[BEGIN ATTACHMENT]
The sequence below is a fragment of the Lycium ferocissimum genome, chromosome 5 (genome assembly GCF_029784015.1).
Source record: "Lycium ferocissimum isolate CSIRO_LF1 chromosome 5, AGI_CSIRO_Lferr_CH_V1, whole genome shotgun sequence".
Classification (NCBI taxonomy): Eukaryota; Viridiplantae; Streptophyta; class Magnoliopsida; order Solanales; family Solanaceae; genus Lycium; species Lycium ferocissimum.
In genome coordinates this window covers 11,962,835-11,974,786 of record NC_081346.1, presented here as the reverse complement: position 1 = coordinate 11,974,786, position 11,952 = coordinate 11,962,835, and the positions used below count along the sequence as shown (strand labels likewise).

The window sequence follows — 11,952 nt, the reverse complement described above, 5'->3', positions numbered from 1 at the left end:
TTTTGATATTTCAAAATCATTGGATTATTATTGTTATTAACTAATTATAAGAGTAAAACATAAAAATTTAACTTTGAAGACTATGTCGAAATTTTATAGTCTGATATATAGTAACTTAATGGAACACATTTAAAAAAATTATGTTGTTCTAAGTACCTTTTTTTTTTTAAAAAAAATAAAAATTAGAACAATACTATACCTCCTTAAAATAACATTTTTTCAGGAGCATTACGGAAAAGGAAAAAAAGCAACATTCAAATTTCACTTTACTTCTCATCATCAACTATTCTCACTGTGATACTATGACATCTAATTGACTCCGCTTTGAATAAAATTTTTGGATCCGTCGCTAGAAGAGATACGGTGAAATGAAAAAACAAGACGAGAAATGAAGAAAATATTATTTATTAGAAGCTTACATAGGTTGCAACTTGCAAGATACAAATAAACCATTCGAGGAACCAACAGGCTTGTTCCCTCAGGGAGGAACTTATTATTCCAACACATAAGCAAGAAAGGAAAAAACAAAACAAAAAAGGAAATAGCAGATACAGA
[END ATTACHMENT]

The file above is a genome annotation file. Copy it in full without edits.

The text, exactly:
The sequence below is a fragment of the Lycium ferocissimum genome, chromosome 5 (genome assembly GCF_029784015.1).
Source record: "Lycium ferocissimum isolate CSIRO_LF1 chromosome 5, AGI_CSIRO_Lferr_CH_V1, whole genome shotgun sequence".
Classification (NCBI taxonomy): Eukaryota; Viridiplantae; Streptophyta; class Magnoliopsida; order Solanales; family Solanaceae; genus Lycium; species Lycium ferocissimum.
In genome coordinates this window covers 11,962,835-11,974,786 of record NC_081346.1, presented here as the reverse complement: position 1 = coordinate 11,974,786, position 11,952 = coordinate 11,962,835, and the positions used below count along the sequence as shown (strand labels likewise).

The window sequence follows — 11,952 nt, the reverse complement described above, 5'->3', positions numbered from 1 at the left end:
TTTTGATATTTCAAAATCATTGGATTATTATTGTTATTAACTAATTATAAGAGTAAAACATAAAAATTTAACTTTGAAGACTATGTCGAAATTTTATAGTCTGATATATAGTAACTTAATGGAACACATTTAAAAAAATTATGTTGTTCTAAGTACCTTTTTTTTTTTAAAAAAAATAAAAATTAGAACAATACTATACCTCCTTAAAATAACATTTTTTCAGGAGCATTACGGAAAAGGAAAAAAAGCAACATTCAAATTTCACTTTACTTCTCATCATCAACTATTCTCACTGTGATACTATGACATCTAATTGACTCCGCTTTGAATAAAATTTTTGGATCCGTCGCTAGAAGAGATACGGTGAAATGAAAAAACAAGACGAGAAATGAAGAAAATATTATTTATTAGAAGCTTACATAGGTTGCAACTTGCAAGATACAAATAAACCATTCGAGGAACCAACAGGCTTGTTCCCTCAGGGAGGAACTTATTATTCCAACACATAAGCAAGAAAGGAAAAAACAAAACAAAAAAGGAAATAGCAGATACAGA